Past Forward

Activating The Henry Ford Archive of Innovation

Posts Tagged world's fair

Welcome, Eames Kiosk

December 13, 2013

Earlier this year in June, The Henry Ford acquired an original kiosk designed by Charles and Ray Eames for use in the IBM Pavilion at the 1964 New York World’s Fair. The kiosk, one of two known to survive, was designed to resemble a colorful tent-like structure, complete with pennants.

Constructed of iron, walnut and plastic laminate, it originally housed interactive exhibit elements that were part of a huge program created by the Eames office to explain the impact and uses of IBM’s computing technology. The kiosk was saved by the contractor who had been awarded the task of demolishing the pavilion at the fair’s end. Another example is known to have survived—used by the Eames Office to explore installation options but never used at the fair itself. It was acquired by Vitra in 2006.

The kiosk is currently with our conservation department being conserved and will be coming to the floor of Henry Ford Museum next year.

To get an idea of how the kiosks were used in the IBM Pavilion, take a look at this video from Eames Office. You'll miss it if you blink, but you can catch a very small glimpse of our kiosk at the 1:45 mark in the right corner of the video.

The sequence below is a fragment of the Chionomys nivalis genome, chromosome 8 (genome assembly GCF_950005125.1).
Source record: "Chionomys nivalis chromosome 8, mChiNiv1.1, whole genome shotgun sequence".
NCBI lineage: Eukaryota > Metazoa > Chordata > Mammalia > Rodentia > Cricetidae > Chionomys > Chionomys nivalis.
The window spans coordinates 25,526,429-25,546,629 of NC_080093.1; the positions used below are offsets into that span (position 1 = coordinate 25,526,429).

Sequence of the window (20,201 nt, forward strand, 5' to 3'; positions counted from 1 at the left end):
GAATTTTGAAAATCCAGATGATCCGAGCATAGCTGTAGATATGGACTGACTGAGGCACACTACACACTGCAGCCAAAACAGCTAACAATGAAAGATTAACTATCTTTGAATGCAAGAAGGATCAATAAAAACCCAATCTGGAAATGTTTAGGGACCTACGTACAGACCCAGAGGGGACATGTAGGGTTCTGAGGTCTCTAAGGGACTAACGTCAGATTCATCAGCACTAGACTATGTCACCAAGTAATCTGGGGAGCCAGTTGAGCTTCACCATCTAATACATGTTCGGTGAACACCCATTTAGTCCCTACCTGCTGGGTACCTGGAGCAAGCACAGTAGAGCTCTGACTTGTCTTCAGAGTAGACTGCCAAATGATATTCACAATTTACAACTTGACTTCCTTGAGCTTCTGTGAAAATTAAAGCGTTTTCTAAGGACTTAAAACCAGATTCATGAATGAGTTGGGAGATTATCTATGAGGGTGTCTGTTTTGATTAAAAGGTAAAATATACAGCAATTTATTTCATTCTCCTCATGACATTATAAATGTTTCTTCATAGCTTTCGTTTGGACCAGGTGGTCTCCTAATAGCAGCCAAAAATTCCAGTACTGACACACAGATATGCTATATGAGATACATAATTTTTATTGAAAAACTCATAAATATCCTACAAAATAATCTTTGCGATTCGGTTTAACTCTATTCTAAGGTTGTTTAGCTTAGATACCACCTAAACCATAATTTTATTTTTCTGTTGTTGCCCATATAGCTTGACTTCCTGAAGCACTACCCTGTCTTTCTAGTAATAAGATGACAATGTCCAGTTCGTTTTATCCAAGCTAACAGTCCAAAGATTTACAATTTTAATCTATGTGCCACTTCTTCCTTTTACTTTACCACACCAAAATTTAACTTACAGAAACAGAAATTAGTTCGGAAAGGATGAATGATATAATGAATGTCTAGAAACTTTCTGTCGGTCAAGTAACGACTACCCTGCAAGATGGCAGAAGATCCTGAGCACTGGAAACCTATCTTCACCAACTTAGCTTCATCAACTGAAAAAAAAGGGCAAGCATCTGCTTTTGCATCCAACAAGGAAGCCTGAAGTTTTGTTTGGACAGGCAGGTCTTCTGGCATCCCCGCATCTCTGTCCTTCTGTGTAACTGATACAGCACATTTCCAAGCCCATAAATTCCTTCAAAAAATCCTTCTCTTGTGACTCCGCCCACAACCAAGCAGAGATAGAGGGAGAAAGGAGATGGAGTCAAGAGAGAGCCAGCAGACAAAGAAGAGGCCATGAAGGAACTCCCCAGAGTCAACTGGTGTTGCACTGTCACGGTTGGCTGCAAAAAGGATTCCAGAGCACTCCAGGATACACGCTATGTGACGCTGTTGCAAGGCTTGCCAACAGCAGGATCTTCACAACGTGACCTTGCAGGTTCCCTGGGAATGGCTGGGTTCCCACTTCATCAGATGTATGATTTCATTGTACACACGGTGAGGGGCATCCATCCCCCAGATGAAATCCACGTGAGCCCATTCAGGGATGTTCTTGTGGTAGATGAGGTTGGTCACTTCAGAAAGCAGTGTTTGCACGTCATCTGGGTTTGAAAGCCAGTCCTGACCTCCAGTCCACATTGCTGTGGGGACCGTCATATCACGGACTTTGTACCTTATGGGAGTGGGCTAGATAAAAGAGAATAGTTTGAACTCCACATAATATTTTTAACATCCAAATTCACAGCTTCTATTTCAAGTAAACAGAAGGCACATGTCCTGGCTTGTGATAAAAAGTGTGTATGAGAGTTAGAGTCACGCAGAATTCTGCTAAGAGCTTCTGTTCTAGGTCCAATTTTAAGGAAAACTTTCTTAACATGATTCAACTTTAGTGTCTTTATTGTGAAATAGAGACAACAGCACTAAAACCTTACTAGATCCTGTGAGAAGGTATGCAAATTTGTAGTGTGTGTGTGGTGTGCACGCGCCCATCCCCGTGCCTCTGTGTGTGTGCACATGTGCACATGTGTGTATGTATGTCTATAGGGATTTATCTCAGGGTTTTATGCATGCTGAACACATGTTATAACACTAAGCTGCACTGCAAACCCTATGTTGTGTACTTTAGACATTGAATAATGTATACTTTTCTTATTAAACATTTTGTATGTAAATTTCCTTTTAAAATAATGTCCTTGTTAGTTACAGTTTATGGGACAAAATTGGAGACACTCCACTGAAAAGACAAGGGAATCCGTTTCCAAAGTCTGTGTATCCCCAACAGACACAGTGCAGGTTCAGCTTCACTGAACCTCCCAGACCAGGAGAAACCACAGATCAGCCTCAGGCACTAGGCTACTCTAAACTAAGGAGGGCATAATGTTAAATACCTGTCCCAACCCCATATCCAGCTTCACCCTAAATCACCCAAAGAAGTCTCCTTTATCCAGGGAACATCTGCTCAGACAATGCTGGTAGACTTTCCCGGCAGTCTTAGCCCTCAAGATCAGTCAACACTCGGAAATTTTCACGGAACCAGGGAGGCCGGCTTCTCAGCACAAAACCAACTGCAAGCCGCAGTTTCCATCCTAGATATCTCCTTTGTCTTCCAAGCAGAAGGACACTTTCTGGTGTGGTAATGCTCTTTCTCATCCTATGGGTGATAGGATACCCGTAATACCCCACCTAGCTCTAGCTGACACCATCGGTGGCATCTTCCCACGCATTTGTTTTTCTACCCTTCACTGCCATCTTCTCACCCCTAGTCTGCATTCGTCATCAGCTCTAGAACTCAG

Make sure to check back to the blog and our Facebook page for kiosk updates.

Eames, IBM, midcentury modern, World's Fair

Donna Braden, Curator of Public Life, had the pleasure of delving into our vast collections to develop the “Ford at the Fair” display, our complement to the traveling exhibition “Designing Tomorrow” that is currently in Henry Ford Museum. Take a trip back in time with her in today's blog post as we head to to the fair.

Welcome to the Ford Building at Chicago’s Century of Progress Exposition here in the year 1934! We hope that our exhibits will inform and inspire you, along with the millions of other visitors we expect to attend the fair and see our exhibits this year. Henry Ford has a passion for world’s fairs and he is always enthusiastic about showing the public how we do things at Ford Motor Company.

Sales Brochure, "Know the Thrill of Driving the New Ford V-8," 1934

How far we’ve come since Mr. Ford invented his first car, the Quadricycle. And although we are currently deep in an economic depression, our exhibits will surely impress upon you how busy we are developing new products for your current and future enjoyment.

Brochure, "Ford at the Fair," Century of Progress Exposition, 1934

We are proud to boast the largest corporate exhibition at the Century of Progress Exposition this year—11 acres in all! Our stunning Exposition Building was designed by Albert Kahn, who has designed many buildings for us, including the exceptional Ford River Rouge Plant. Mr. Kahn cleverly planned the circular court in the center of our Exposition Building to simulate a graduated cluster of gears.

Now come inside for a closer look at how our exhibits present the fascinating story of the Ford motor car.

Globe in Court of the World, Ford Exhibition Building, Century of Progress International Exposition, Chicago, Ill., 1934